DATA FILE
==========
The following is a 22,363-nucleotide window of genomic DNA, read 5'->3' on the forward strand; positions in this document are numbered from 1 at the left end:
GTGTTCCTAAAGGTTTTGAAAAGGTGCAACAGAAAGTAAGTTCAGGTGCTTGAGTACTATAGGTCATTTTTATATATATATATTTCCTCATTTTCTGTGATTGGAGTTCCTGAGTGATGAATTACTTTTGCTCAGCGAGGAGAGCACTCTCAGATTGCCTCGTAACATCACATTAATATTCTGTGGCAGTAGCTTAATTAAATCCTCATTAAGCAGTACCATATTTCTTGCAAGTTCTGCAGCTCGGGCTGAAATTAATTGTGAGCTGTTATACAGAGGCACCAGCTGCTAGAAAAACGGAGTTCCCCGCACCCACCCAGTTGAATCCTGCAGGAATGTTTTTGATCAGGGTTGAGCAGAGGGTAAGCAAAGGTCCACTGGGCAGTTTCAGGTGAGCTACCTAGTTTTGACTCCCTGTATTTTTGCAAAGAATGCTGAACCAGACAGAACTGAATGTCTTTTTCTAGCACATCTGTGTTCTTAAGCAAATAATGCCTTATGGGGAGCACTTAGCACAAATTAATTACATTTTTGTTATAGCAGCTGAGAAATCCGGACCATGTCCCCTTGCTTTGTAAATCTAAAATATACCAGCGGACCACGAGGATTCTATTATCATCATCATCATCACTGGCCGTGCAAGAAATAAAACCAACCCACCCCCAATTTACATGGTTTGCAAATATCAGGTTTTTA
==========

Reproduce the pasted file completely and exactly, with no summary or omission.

The following is a 22,363-nucleotide window of genomic DNA, read 5'->3' on the forward strand; positions in this document are numbered from 1 at the left end:
GTGTTCCTAAAGGTTTTGAAAAGGTGCAACAGAAAGTAAGTTCAGGTGCTTGAGTACTATAGGTCATTTTTATATATATATATTTCCTCATTTTCTGTGATTGGAGTTCCTGAGTGATGAATTACTTTTGCTCAGCGAGGAGAGCACTCTCAGATTGCCTCGTAACATCACATTAATATTCTGTGGCAGTAGCTTAATTAAATCCTCATTAAGCAGTACCATATTTCTTGCAAGTTCTGCAGCTCGGGCTGAAATTAATTGTGAGCTGTTATACAGAGGCACCAGCTGCTAGAAAAACGGAGTTCCCCGCACCCACCCAGTTGAATCCTGCAGGAATGTTTTTGATCAGGGTTGAGCAGAGGGTAAGCAAAGGTCCACTGGGCAGTTTCAGGTGAGCTACCTAGTTTTGACTCCCTGTATTTTTGCAAAGAATGCTGAACCAGACAGAACTGAATGTCTTTTTCTAGCACATCTGTGTTCTTAAGCAAATAATGCCTTATGGGGAGCACTTAGCACAAATTAATTACATTTTTGTTATAGCAGCTGAGAAATCCGGACCATGTCCCCTTGCTTTGTAAATCTAAAATATACCAGCGGACCACGAGGATTCTATTATCATCATCATCATCACTGGCCGTGCAAGAAATAAAACCAACCCACCCCCAATTTACATGGTTTGCAAATATCAGGTTTTTA